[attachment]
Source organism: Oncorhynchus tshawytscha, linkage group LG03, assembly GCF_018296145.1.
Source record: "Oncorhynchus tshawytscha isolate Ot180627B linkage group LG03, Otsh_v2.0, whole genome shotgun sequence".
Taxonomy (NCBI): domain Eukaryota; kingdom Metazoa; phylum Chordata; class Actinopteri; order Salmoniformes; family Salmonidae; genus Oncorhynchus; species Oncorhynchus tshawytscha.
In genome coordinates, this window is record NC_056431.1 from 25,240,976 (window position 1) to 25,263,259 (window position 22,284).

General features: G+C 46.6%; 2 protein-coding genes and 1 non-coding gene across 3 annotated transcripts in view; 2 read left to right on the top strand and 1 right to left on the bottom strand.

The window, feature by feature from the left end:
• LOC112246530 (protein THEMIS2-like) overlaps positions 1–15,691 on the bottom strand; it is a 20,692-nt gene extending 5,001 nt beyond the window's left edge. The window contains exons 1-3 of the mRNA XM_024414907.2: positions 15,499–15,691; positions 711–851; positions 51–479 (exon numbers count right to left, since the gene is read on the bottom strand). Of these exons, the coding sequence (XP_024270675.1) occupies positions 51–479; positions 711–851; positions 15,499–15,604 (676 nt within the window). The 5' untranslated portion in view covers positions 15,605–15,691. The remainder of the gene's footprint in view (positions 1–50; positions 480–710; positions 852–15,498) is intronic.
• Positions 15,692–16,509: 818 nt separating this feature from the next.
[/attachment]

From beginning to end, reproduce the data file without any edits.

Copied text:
Source organism: Oncorhynchus tshawytscha, linkage group LG03, assembly GCF_018296145.1.
Source record: "Oncorhynchus tshawytscha isolate Ot180627B linkage group LG03, Otsh_v2.0, whole genome shotgun sequence".
Taxonomy (NCBI): domain Eukaryota; kingdom Metazoa; phylum Chordata; class Actinopteri; order Salmoniformes; family Salmonidae; genus Oncorhynchus; species Oncorhynchus tshawytscha.
In genome coordinates, this window is record NC_056431.1 from 25,240,976 (window position 1) to 25,263,259 (window position 22,284).

General features: G+C 46.6%; 2 protein-coding genes and 1 non-coding gene across 3 annotated transcripts in view; 2 read left to right on the top strand and 1 right to left on the bottom strand.

The window, feature by feature from the left end:
• LOC112246530 (protein THEMIS2-like) overlaps positions 1–15,691 on the bottom strand; it is a 20,692-nt gene extending 5,001 nt beyond the window's left edge. The window contains exons 1-3 of the mRNA XM_024414907.2: positions 15,499–15,691; positions 711–851; positions 51–479 (exon numbers count right to left, since the gene is read on the bottom strand). Of these exons, the coding sequence (XP_024270675.1) occupies positions 51–479; positions 711–851; positions 15,499–15,604 (676 nt within the window). The 5' untranslated portion in view covers positions 15,605–15,691. The remainder of the gene's footprint in view (positions 1–50; positions 480–710; positions 852–15,498) is intronic.
• Positions 15,692–16,509: 818 nt separating this feature from the next.